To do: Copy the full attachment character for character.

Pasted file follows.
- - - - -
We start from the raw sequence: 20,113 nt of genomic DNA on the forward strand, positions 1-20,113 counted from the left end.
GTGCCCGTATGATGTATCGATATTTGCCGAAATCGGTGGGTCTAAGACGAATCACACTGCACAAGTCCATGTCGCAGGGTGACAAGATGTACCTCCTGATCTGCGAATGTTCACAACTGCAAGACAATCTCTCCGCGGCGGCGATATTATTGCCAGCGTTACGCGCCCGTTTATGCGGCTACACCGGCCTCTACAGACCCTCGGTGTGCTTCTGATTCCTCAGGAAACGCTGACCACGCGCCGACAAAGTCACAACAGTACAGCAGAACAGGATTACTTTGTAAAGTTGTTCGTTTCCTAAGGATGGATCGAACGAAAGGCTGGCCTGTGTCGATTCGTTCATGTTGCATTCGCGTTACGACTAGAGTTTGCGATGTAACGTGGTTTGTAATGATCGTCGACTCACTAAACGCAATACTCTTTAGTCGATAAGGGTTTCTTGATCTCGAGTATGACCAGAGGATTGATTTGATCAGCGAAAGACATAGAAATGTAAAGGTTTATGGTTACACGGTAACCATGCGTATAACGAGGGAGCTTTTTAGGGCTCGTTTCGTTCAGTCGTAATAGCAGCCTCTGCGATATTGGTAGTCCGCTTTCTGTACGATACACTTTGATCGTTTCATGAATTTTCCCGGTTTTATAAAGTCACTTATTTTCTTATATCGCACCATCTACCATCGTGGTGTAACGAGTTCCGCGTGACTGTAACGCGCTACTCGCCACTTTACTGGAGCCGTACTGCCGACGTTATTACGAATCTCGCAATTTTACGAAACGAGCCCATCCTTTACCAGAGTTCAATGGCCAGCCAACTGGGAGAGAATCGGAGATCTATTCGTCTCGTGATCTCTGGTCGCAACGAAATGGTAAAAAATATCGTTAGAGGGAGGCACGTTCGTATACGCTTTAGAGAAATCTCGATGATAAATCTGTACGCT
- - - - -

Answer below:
We start from the raw sequence: 20,113 nt of genomic DNA on the forward strand, positions 1-20,113 counted from the left end.
GTGCCCGTATGATGTATCGATATTTGCCGAAATCGGTGGGTCTAAGACGAATCACACTGCACAAGTCCATGTCGCAGGGTGACAAGATGTACCTCCTGATCTGCGAATGTTCACAACTGCAAGACAATCTCTCCGCGGCGGCGATATTATTGCCAGCGTTACGCGCCCGTTTATGCGGCTACACCGGCCTCTACAGACCCTCGGTGTGCTTCTGATTCCTCAGGAAACGCTGACCACGCGCCGACAAAGTCACAACAGTACAGCAGAACAGGATTACTTTGTAAAGTTGTTCGTTTCCTAAGGATGGATCGAACGAAAGGCTGGCCTGTGTCGATTCGTTCATGTTGCATTCGCGTTACGACTAGAGTTTGCGATGTAACGTGGTTTGTAATGATCGTCGACTCACTAAACGCAATACTCTTTAGTCGATAAGGGTTTCTTGATCTCGAGTATGACCAGAGGATTGATTTGATCAGCGAAAGACATAGAAATGTAAAGGTTTATGGTTACACGGTAACCATGCGTATAACGAGGGAGCTTTTTAGGGCTCGTTTCGTTCAGTCGTAATAGCAGCCTCTGCGATATTGGTAGTCCGCTTTCTGTACGATACACTTTGATCGTTTCATGAATTTTCCCGGTTTTATAAAGTCACTTATTTTCTTATATCGCACCATCTACCATCGTGGTGTAACGAGTTCCGCGTGACTGTAACGCGCTACTCGCCACTTTACTGGAGCCGTACTGCCGACGTTATTACGAATCTCGCAATTTTACGAAACGAGCCCATCCTTTACCAGAGTTCAATGGCCAGCCAACTGGGAGAGAATCGGAGATCTATTCGTCTCGTGATCTCTGGTCGCAACGAAATGGTAAAAAATATCGTTAGAGGGAGGCACGTTCGTATACGCTTTAGAGAAATCTCGATGATAAATCTGTACGCT